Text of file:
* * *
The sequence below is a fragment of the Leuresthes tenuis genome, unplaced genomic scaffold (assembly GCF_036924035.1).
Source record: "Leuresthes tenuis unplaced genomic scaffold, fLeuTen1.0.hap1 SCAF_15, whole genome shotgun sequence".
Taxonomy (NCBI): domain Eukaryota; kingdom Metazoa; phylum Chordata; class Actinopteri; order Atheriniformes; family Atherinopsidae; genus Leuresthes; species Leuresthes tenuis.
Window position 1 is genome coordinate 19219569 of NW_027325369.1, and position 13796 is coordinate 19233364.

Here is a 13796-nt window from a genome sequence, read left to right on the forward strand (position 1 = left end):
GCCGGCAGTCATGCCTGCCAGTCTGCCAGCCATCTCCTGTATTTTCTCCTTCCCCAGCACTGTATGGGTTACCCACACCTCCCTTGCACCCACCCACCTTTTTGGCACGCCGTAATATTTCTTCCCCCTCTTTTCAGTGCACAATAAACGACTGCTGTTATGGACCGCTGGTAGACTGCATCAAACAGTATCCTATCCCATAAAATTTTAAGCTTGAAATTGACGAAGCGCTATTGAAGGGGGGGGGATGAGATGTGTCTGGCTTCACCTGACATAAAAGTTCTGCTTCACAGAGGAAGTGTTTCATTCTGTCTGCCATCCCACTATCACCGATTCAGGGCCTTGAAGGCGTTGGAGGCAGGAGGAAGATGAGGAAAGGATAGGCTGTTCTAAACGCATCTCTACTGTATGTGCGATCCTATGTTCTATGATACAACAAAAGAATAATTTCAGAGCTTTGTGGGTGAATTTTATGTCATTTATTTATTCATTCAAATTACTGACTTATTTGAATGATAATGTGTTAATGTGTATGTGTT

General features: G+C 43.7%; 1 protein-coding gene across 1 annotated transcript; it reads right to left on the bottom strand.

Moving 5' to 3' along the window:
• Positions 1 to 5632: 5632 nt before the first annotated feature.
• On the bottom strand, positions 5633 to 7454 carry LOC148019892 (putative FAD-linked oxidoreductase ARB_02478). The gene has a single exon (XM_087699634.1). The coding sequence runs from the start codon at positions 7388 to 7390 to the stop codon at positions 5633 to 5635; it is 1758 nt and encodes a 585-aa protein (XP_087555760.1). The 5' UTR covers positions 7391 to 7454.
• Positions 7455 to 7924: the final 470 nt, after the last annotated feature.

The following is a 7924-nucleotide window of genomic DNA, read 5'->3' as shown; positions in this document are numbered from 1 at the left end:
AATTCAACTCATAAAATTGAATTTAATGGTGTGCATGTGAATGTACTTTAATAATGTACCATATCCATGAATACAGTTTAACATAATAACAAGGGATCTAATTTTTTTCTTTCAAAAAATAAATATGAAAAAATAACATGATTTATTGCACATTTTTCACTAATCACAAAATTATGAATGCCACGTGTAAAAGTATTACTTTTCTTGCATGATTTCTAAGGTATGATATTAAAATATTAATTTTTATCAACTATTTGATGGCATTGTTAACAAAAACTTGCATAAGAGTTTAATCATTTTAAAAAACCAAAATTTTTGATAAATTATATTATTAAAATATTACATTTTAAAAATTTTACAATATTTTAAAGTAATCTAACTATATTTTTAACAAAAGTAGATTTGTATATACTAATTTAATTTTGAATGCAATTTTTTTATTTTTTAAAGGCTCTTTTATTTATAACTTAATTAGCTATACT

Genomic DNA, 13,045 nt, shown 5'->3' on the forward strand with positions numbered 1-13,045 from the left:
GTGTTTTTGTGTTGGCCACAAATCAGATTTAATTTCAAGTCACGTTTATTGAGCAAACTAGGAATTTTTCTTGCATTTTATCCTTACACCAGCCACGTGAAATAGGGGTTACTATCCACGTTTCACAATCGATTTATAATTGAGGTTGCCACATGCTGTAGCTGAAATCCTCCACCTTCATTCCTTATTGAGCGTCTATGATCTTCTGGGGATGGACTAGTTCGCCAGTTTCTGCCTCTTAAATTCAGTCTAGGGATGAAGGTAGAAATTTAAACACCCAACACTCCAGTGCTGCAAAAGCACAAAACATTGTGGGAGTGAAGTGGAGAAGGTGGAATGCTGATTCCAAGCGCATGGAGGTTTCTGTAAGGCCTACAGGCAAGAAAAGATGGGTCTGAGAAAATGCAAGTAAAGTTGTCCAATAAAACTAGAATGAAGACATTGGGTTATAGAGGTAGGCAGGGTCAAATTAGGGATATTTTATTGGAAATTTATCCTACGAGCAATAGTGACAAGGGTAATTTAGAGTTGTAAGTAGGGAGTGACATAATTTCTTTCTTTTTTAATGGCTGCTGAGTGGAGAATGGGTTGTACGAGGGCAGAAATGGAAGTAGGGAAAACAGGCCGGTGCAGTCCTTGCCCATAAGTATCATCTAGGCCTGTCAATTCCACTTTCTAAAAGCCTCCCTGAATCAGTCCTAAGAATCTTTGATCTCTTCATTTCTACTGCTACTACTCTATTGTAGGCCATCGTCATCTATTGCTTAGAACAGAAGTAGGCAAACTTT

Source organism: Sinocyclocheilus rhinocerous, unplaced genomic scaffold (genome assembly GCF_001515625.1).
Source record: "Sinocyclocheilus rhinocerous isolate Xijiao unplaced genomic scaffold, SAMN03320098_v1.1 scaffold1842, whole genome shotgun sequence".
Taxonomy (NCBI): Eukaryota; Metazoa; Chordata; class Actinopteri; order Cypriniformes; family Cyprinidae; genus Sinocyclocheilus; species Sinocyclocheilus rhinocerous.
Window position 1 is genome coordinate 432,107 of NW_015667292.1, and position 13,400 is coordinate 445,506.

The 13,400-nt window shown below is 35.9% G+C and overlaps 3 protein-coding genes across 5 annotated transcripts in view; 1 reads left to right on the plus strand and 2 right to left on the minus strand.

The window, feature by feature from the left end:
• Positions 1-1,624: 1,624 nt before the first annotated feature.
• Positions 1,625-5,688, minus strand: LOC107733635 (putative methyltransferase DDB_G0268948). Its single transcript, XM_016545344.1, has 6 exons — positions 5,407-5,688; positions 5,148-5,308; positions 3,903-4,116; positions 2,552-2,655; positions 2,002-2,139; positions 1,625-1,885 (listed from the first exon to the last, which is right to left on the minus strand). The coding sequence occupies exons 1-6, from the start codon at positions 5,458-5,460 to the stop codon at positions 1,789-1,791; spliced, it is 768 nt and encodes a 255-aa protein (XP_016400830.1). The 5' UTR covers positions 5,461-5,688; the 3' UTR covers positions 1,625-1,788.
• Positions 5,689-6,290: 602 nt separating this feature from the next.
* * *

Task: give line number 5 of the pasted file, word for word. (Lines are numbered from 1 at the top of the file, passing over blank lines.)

Here is a 13796-nt window from a genome sequence, read left to right on the forward strand (position 1 = left end):